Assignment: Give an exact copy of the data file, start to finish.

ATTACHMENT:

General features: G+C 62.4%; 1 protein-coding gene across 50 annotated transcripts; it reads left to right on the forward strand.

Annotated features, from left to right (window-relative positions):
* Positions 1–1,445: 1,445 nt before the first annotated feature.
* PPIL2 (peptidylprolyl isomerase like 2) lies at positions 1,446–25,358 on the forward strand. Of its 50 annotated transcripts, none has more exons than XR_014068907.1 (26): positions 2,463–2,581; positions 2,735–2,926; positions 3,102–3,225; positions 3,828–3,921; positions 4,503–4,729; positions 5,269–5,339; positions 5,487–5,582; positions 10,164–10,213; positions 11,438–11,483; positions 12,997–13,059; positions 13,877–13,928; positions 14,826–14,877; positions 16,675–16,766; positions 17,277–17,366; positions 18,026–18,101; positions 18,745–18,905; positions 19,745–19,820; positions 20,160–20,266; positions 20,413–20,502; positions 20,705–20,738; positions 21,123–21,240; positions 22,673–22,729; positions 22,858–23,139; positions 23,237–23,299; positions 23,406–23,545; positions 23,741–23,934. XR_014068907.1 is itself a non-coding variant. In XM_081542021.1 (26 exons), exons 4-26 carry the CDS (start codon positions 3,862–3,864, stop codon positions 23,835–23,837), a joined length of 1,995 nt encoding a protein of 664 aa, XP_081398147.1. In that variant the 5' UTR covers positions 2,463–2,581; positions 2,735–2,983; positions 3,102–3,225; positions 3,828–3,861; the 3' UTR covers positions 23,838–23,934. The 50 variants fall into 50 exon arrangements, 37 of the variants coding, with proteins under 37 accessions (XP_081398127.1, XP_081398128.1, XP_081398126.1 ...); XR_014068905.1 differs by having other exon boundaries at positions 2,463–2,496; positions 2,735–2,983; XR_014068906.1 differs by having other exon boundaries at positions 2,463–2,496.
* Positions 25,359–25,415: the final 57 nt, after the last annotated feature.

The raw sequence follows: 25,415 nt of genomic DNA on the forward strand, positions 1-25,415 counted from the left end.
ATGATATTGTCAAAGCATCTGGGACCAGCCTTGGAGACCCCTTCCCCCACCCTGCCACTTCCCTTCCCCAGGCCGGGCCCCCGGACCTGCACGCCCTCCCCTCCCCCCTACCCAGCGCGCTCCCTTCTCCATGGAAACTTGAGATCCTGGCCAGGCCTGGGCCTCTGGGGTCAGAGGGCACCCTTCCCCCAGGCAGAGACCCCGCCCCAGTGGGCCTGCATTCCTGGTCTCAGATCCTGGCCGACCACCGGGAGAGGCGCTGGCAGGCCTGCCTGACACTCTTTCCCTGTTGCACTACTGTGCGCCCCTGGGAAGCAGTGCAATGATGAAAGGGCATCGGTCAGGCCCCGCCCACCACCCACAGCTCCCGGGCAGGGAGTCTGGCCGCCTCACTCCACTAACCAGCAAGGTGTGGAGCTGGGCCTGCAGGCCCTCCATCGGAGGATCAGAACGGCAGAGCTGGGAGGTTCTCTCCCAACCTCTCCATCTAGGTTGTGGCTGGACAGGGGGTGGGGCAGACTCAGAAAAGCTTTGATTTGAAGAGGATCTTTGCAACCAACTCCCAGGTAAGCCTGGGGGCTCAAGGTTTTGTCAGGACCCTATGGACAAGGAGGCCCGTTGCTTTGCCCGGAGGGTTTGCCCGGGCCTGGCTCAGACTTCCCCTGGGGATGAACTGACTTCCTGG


General features: G+C 62.4%; 1 protein-coding gene across 50 annotated transcripts; it reads left to right on the forward strand.

Annotated features, from left to right (window-relative positions):
* Positions 1–1,445: 1,445 nt before the first annotated feature.
* PPIL2 (peptidylprolyl isomerase like 2) lies at positions 1,446–25,358 on the forward strand. Of its 50 annotated transcripts, none has more exons than XR_014068907.1 (26): positions 2,463–2,581; positions 2,735–2,926; positions 3,102–3,225; positions 3,828–3,921; positions 4,503–4,729; positions 5,269–5,339; positions 5,487–5,582; positions 10,164–10,213; positions 11,438–11,483; positions 12,997–13,059; positions 13,877–13,928; positions 14,826–14,877; positions 16,675–16,766; positions 17,277–17,366; positions 18,026–18,101; positions 18,745–18,905; positions 19,745–19,820; positions 20,160–20,266; positions 20,413–20,502; positions 20,705–20,738; positions 21,123–21,240; positions 22,673–22,729; positions 22,858–23,139; positions 23,237–23,299; positions 23,406–23,545; positions 23,741–23,934. XR_014068907.1 is itself a non-coding variant. In XM_081542021.1 (26 exons), exons 4-26 carry the CDS (start codon positions 3,862–3,864, stop codon positions 23,835–23,837), a joined length of 1,995 nt encoding a protein of 664 aa, XP_081398147.1. In that variant the 5' UTR covers positions 2,463–2,581; positions 2,735–2,983; positions 3,102–3,225; positions 3,828–3,861; the 3' UTR covers positions 23,838–23,934. The 50 variants fall into 50 exon arrangements, 37 of the variants coding, with proteins under 37 accessions (XP_081398127.1, XP_081398128.1, XP_081398126.1 ...); XR_014068905.1 differs by having other exon boundaries at positions 2,463–2,496; positions 2,735–2,983; XR_014068906.1 differs by having other exon boundaries at positions 2,463–2,496.
* Positions 25,359–25,415: the final 57 nt, after the last annotated feature.

The raw sequence follows: 25,415 nt of genomic DNA on the forward strand, positions 1-25,415 counted from the left end.
ATGATATTGTCAAAGCATCTGGGACCAGCCTTGGAGACCCCTTCCCCCACCCTGCCACTTCCCTTCCCCAGGCCGGGCCCCCGGACCTGCACGCCCTCCCCTCCCCCCTACCCAGCGCGCTCCCTTCTCCATGGAAACTTGAGATCCTGGCCAGGCCTGGGCCTCTGGGGTCAGAGGGCACCCTTCCCCCAGGCAGAGACCCCGCCCCAGTGGGCCTGCATTCCTGGTCTCAGATCCTGGCCGACCACCGGGAGAGGCGCTGGCAGGCCTGCCTGACACTCTTTCCCTGTTGCACTACTGTGCGCCCCTGGGAAGCAGTGCAATGATGAAAGGGCATCGGTCAGGCCCCGCCCACCACCCACAGCTCCCGGGCAGGGAGTCTGGCCGCCTCACTCCACTAACCAGCAAGGTGTGGAGCTGGGCCTGCAGGCCCTCCATCGGAGGATCAGAACGGCAGAGCTGGGAGGTTCTCTCCCAACCTCTCCATCTAGGTTGTGGCTGGACAGGGGGTGGGGCAGACTCAGAAAAGCTTTGATTTGAAGAGGATCTTTGCAACCAACTCCCAGGTAAGCCTGGGGGCTCAAGGTTTTGTCAGGACCCTATGGACAAGGAGGCCCGTTGCTTTGCCCGGAGGGTTTGCCCGGGCCTGGCTCAGACTTCCCCTGGGGATGAACTGACTTCCTGG